Saturday, March 21, 2015

Look to the West!

The multi-planet alignments in the western sky at sunset are slowly coming to an end. Mars and Venus, so close a month ago, are now widely separated, and Uranus, visible next to Mars just 10 days ago, is nowhere to be seen as it appears to move too close to the sun from our perspective. Tonight, however, the moon, fresh from its solar eclipse Friday morning in far northwestern Europe, appeared tonight (Saturday) adjacent to Mars. I drove up to "Bad Dog" overlook on the Mount Lemmon Highway to improve my western horizon. I arrived minutes before sunset, and was able to barely capture the moment of sunset behind the Tucson Mountains about 24 miles away, and the saguaro cacti on the slopes of the Catalinas considerably closer. I enjoyed the view of city lights coming up as the Moon/Mars conjunction became visible.



I wasn't sure how close Mars and the Moon would appear - I was hoping to use the William Optics 11cm, F/7 refractor used for the sunset above, but once Mars popped out, it wouldn't quite fit with the 770mm focal length. Fortunately, I was prepared and brought my smaller Meade 80mm F/6 for 480mm of focal length for the view shown at left. Mars is in the lower left, and if you click the image to load the full-size view, you can also spot a couple of 6th magnitude stars in Pisces. Of course, the "dark side" of the Moon is visible because with the skinny crescent phase, from the Moon's surface, there is a nearly full Earth illuminating it. Called "Earthshine", it is easily seen during the crescent moon phase.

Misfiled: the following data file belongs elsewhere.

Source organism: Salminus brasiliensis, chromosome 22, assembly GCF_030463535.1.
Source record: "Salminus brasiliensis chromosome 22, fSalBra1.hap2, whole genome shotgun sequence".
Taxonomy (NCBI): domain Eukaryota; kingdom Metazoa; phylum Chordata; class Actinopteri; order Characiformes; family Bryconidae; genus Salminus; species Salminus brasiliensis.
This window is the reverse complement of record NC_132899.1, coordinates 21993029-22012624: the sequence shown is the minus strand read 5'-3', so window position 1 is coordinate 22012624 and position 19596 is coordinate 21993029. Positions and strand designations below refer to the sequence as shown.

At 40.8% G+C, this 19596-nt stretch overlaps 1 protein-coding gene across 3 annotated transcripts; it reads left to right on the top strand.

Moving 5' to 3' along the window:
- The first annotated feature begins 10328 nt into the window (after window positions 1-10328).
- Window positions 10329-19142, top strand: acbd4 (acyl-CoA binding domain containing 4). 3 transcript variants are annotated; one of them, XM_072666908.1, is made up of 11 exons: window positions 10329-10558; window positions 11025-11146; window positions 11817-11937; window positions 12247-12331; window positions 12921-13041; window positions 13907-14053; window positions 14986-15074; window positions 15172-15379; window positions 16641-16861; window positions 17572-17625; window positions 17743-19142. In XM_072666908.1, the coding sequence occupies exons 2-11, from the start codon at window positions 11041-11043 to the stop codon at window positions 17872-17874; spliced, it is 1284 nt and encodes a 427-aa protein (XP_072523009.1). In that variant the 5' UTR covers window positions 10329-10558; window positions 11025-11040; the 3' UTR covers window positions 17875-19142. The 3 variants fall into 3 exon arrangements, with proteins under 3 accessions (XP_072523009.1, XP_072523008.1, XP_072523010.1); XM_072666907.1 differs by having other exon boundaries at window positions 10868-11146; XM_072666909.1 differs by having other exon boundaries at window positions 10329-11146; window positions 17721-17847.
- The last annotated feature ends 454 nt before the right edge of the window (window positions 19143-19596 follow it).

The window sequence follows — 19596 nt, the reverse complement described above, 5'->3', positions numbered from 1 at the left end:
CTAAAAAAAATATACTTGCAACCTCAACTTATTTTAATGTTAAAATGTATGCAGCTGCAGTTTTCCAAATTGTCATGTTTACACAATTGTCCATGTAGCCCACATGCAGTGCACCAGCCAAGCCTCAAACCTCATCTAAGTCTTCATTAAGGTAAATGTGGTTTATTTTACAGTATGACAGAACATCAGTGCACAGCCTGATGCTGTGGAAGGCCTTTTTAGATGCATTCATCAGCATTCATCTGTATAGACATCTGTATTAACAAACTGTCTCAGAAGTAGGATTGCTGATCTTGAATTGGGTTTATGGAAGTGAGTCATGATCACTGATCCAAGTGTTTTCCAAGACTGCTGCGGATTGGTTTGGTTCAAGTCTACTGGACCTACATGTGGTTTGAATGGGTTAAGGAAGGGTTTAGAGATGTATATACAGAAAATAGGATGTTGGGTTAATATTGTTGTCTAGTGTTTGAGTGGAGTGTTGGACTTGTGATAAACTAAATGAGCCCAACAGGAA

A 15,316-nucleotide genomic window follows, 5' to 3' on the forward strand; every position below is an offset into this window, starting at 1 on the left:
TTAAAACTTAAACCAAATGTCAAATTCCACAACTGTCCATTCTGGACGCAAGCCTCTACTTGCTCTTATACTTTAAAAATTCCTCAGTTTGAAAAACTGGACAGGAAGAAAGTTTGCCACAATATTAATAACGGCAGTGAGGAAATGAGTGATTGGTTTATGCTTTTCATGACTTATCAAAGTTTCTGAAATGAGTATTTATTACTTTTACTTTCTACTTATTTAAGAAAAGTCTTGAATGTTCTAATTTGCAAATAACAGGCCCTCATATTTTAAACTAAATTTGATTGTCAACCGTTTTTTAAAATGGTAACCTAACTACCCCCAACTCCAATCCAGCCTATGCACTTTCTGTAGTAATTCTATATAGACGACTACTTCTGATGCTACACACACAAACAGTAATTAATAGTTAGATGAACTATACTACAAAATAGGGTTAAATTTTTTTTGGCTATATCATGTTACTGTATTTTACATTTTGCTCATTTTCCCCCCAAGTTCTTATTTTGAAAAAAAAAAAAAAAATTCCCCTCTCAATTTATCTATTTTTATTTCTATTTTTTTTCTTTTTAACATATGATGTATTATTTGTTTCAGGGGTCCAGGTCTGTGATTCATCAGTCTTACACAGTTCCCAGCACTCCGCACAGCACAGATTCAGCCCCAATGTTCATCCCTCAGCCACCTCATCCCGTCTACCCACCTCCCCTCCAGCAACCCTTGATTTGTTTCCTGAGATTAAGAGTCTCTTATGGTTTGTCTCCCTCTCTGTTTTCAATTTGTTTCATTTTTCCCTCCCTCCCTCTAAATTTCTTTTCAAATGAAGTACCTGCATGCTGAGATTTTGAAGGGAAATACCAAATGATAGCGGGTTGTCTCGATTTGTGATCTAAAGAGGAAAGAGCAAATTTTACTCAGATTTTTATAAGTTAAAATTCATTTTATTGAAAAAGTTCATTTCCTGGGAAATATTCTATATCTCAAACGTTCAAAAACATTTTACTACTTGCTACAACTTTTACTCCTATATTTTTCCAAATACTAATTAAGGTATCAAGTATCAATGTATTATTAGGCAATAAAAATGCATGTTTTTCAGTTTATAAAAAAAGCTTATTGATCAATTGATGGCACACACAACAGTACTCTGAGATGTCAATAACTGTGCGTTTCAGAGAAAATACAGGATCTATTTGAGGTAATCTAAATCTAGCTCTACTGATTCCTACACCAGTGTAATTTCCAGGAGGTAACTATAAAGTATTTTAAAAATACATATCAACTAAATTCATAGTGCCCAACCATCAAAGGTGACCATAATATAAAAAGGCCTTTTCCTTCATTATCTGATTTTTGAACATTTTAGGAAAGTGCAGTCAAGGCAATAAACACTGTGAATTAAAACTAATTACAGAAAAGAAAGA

A little later as it got darker, I finally broke out the kit lens for the Canon XSi to take a wide-angle shot. Visible at left is the Moon/Mars pair, and also brilliant Venus above it. I went looking for the much dimmer planet Uranus, visible near these planets the last few weeks, but it has appeared to have dropped too close to the sun to spot.

There is still good reason to watch the west, though... Tomorrow (Sunday), the moon continues its path away from the sun and is adjacent to the brighter planet Venus - be on the lookout if your skies are agreeable!

Monday, March 16, 2015

Taking Flight!

Growing up in the flatlands of the Midwest, it wasn't till moving to Arizona that I discovered mountains.  They are magical places, not only cool and relatively lush compared to the desert floor, but the views from the high ground are spectacular!  It is likely the closest I routinely get to flying unless I join my buddy Chuck in his plane, which doesn't happen very often.  I had a little photo project to do from the air, and he was willing to oblige with a plane flight around Pima County last week.  More on that project later...